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How Food Industry Partnerships Protect Children And Families In Crisis


Last updated on October 7th, 2022 at 02:43 pm

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Ruby still remembers the awful smell and texture of the spoiled milk she had to drink when she was 5 years old.  Her family was homeless. Her parents had no income, and feeling hopeless, they broke into an abandoned house to survive.

Ruby remembers how terrifying it was to sleep on dirty floors with glass everywhere and no blankets to keep her warm, and being so hungry she had to drink the spoiled milk from the fridge.

In 2019, 10.5 percent of U.S. households experienced some degree of food insecurity, and the 2020 COVID-19 pandemic dramatically increased the number of food-insecure households to 23 percent. Food insecurity for children paints an even bleaker picture: in 2020, 27.5 percent of households with children were not getting enough food to eat, which means that 13.9 million children – like Ruby –went to school or to sleep hungry.

With school closures and many families without jobs and financially struggling to survive, children and teens are stuck in a situation that can lead to neglect and abuse.

Causes of food insecurity that can lead to neglect and abuse

There is a strong link between lack of food and child maltreatment. The causes of food insecurity vary from household to household and causes include:

  • Financial need: Food insecurity is often linked to low-income households and high unemployment rates. Especially during the pandemic, as many Americans lost their jobs, they had to choose between food and other necessities, such as housing, childcare, medicine and transportation costs.
  • Food deserts: A food desert describes an area without grocery stores, supermarkets or other sources of healthy food. Most common in low-income urban and rural communities, food deserts prevent households from accessing nutritious food, resulting in both food scarcity and higher rates of obesity. More than 23 million Americans live in food deserts.
  • Substance Abuse and Mental Health: Involuntary or voluntary substance abuse and mental health issues can affect a person’s employment and ability to make healthy choices.

Food insecurity is a complex problem and one that is likely to remain an issue for the foreseeable future.  While not a cause of food insecurity, food poverty is more common in certain racial and ethnic groups: Black non-Hispanic households have twice the rate of food insecurity as the national average.  Many needy families do not qualify for federal nutritional programs and at its worst, food insecurity can exacerbate or trigger stress and incidents of abusive behavior or generational abuse that strains families even more.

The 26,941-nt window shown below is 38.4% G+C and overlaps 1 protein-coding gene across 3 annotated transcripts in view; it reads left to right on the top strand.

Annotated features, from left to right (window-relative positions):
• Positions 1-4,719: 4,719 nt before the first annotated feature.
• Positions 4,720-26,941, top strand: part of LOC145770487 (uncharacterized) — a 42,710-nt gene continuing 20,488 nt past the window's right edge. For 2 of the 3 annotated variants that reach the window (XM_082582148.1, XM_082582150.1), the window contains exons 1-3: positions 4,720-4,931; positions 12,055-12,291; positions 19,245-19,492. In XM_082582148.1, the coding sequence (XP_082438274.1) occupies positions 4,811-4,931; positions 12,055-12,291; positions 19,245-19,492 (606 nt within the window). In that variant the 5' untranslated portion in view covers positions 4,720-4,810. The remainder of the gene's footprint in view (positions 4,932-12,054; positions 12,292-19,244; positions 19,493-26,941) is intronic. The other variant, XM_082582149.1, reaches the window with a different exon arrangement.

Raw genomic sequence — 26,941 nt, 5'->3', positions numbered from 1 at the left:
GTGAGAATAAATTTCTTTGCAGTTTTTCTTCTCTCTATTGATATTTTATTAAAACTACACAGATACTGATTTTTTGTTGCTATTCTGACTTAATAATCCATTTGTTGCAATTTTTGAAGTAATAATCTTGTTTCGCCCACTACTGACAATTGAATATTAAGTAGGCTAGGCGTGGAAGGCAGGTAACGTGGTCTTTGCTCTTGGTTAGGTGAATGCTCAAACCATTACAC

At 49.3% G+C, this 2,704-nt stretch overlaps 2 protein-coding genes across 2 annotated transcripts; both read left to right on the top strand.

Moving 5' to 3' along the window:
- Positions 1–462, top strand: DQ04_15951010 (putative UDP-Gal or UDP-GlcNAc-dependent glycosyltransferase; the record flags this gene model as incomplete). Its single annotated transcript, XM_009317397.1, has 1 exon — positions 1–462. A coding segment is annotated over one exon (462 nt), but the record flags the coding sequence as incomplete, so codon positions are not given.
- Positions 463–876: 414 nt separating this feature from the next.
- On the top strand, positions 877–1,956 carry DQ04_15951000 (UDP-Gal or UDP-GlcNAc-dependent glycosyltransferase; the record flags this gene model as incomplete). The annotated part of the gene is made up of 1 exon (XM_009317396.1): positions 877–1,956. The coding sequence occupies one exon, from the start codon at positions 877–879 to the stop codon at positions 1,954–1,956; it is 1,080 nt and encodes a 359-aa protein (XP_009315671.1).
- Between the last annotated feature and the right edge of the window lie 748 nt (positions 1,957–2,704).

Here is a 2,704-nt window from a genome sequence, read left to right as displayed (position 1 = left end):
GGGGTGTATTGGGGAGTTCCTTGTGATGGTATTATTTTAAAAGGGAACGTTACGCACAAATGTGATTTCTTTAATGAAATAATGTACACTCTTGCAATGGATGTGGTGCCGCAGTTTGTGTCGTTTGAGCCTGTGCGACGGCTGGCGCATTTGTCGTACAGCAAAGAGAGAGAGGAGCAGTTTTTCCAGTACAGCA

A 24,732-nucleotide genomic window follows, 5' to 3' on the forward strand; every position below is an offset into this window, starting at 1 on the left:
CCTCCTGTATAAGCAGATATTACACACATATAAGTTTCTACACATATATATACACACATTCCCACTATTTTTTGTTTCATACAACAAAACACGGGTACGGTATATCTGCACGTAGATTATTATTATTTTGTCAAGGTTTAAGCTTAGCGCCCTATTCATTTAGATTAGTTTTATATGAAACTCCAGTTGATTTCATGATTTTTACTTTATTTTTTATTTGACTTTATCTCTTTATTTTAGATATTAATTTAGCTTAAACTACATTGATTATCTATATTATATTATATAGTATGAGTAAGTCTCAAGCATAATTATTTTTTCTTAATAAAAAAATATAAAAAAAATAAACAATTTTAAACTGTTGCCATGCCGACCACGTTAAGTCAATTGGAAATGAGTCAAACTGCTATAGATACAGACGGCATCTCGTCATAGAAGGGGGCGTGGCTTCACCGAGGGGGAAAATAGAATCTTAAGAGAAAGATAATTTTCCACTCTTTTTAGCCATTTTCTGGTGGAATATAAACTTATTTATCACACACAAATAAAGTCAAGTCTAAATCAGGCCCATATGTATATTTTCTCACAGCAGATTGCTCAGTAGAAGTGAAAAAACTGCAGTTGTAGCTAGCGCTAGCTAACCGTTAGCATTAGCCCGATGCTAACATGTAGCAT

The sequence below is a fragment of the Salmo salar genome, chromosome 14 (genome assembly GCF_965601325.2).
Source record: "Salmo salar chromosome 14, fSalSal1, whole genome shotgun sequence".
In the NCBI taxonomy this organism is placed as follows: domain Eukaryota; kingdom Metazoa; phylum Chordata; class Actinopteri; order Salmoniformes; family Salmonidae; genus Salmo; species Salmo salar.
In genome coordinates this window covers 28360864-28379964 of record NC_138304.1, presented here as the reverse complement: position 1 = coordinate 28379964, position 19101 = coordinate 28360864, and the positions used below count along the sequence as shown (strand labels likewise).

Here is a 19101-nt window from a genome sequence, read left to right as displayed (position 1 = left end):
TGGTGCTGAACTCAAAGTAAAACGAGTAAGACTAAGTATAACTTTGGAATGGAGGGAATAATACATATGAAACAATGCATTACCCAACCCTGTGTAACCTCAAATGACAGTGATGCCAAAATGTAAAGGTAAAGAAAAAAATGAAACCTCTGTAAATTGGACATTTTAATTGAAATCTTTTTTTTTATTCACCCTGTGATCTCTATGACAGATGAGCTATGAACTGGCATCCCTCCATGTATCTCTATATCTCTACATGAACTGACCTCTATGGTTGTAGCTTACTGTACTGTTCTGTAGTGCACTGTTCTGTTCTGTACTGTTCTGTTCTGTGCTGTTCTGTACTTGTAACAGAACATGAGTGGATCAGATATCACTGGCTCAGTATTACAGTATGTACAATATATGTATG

What happens to children who are neglected or abused?

In many cases maltreatment creates adverse childhood experiences and long-lasting effects such as poor physical and dental health, behavioral issues, mental health problems, academic struggles and other developmental challenges.  Most children and teens that have been removed from unsafe and often abusive situations by the child welfare system come from situations where they have been left to fend for themselves in virtually every aspect of daily living, including the finding and preparing of food.

Children and teens should not have to live in fear of food scarcity. Every year over 3.5 million cases of neglect and abuse are reported and every day five children die from abuse.

But child neglect and abuse does not have to happen.  There is hope.

Make a local impact through cause marketing programs

In 2020, 10-year-old Angel was living in a minivan with his brothers. He was worried about how he was going to feed his siblings and found himself stealing food just so they could have enough to eat. Through cause marketing, Child Abuse Stops Here Network was able to support Olive Crest’s programs that stepped in to transform the lives of Angel and his family and continue to invest in their valuable and life-changing work.

Through partnerships with national grocers and food and beverage companies across the U.S., funds raised support local child abuse prevention agencies, allowing their programs to provide food, safe homes, counseling to kids dealing with trauma and foster and adoption care, all of which set children and families on a course for a healthy future.

Local impact by national grocers, and food and beverage companies

  • Albertsons, Vons, Pavilions along with Don Francisco Coffee, S&W Beans, California Olive Ranch and Toyota surprised Carly Robinson and her two daughters with a new car and a brighter future for their family through the Child Abuse Stops Here Network’s sweepstakes in Southern California.
  • Mission Foods and Child Abuse Stops Here Network ran a national sweepstakes for an all-inclusive Disney World adventure. All proceeds supported children and families in crisis through Olive Crest.
  • Smart & Final, a warehouse-style food and supply store, raised funds through a register campaign for Child Abuse Stops Here Network to support Arizona based agency, Christian Family Care. Additionally, the campaign awarded a family with free groceries for a year through an online giveaway.
  • Kroger/Food4Less Chicago partnered with Child Abuse Stops Here Network to raise funds through a register campaign to support local foster agency, Lydia Home.

Child Abuse Stops Here Network is making an impact across the U.S. to support local agencies through cause marketing partnerships.  Learn how your company can make an impact.

We can change lives together.











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Featured Photo PLMA Annual Private Label Trade Show
Donald E. Stephens Convention Center
Chicago, Illinois
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